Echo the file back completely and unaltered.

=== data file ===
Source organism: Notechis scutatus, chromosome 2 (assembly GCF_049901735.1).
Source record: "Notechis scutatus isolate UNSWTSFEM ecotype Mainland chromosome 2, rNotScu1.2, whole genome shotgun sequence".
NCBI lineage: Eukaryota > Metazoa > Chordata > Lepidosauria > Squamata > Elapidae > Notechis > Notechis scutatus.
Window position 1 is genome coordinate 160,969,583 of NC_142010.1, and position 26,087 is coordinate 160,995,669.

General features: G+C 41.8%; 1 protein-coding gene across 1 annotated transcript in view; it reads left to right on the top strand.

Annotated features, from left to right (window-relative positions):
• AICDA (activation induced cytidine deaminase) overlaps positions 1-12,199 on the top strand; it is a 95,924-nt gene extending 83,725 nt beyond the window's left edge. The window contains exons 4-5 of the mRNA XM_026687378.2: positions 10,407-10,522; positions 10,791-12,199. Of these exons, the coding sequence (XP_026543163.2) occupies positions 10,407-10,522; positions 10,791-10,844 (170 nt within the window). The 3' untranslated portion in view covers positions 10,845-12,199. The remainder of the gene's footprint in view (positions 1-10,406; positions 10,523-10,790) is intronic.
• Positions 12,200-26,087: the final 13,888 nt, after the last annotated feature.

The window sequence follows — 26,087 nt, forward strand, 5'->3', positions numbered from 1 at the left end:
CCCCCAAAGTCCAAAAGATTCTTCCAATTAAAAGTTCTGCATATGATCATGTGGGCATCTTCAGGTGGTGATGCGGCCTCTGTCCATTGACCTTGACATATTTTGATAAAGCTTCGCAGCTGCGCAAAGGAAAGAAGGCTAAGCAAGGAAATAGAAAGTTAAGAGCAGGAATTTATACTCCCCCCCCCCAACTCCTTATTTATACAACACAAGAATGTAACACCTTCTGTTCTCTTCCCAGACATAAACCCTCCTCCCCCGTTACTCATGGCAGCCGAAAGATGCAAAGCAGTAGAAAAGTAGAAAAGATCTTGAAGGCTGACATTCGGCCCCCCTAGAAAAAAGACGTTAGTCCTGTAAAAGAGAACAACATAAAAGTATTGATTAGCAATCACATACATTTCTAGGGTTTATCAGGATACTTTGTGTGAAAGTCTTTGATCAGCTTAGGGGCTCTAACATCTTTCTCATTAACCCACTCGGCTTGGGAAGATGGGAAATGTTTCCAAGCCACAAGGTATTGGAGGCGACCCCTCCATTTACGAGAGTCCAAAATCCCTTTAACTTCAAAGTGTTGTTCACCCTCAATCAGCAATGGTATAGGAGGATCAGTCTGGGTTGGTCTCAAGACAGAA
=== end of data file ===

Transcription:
Source organism: Notechis scutatus, chromosome 2 (assembly GCF_049901735.1).
Source record: "Notechis scutatus isolate UNSWTSFEM ecotype Mainland chromosome 2, rNotScu1.2, whole genome shotgun sequence".
NCBI lineage: Eukaryota > Metazoa > Chordata > Lepidosauria > Squamata > Elapidae > Notechis > Notechis scutatus.
Window position 1 is genome coordinate 160,969,583 of NC_142010.1, and position 26,087 is coordinate 160,995,669.

General features: G+C 41.8%; 1 protein-coding gene across 1 annotated transcript in view; it reads left to right on the top strand.

Annotated features, from left to right (window-relative positions):
• AICDA (activation induced cytidine deaminase) overlaps positions 1-12,199 on the top strand; it is a 95,924-nt gene extending 83,725 nt beyond the window's left edge. The window contains exons 4-5 of the mRNA XM_026687378.2: positions 10,407-10,522; positions 10,791-12,199. Of these exons, the coding sequence (XP_026543163.2) occupies positions 10,407-10,522; positions 10,791-10,844 (170 nt within the window). The 3' untranslated portion in view covers positions 10,845-12,199. The remainder of the gene's footprint in view (positions 1-10,406; positions 10,523-10,790) is intronic.
• Positions 12,200-26,087: the final 13,888 nt, after the last annotated feature.

The window sequence follows — 26,087 nt, forward strand, 5'->3', positions numbered from 1 at the left end:
CCCCCAAAGTCCAAAAGATTCTTCCAATTAAAAGTTCTGCATATGATCATGTGGGCATCTTCAGGTGGTGATGCGGCCTCTGTCCATTGACCTTGACATATTTTGATAAAGCTTCGCAGCTGCGCAAAGGAAAGAAGGCTAAGCAAGGAAATAGAAAGTTAAGAGCAGGAATTTATACTCCCCCCCCCCAACTCCTTATTTATACAACACAAGAATGTAACACCTTCTGTTCTCTTCCCAGACATAAACCCTCCTCCCCCGTTACTCATGGCAGCCGAAAGATGCAAAGCAGTAGAAAAGTAGAAAAGATCTTGAAGGCTGACATTCGGCCCCCCTAGAAAAAAGACGTTAGTCCTGTAAAAGAGAACAACATAAAAGTATTGATTAGCAATCACATACATTTCTAGGGTTTATCAGGATACTTTGTGTGAAAGTCTTTGATCAGCTTAGGGGCTCTAACATCTTTCTCATTAACCCACTCGGCTTGGGAAGATGGGAAATGTTTCCAAGCCACAAGGTATTGGAGGCGACCCCTCCATTTACGAGAGTCCAAAATCCCTTTAACTTCAAAGTGTTGTTCACCCTCAATCAGCAATGGTATAGGAGGATCAGTCTGGGTTGGTCTCAAGACAGAA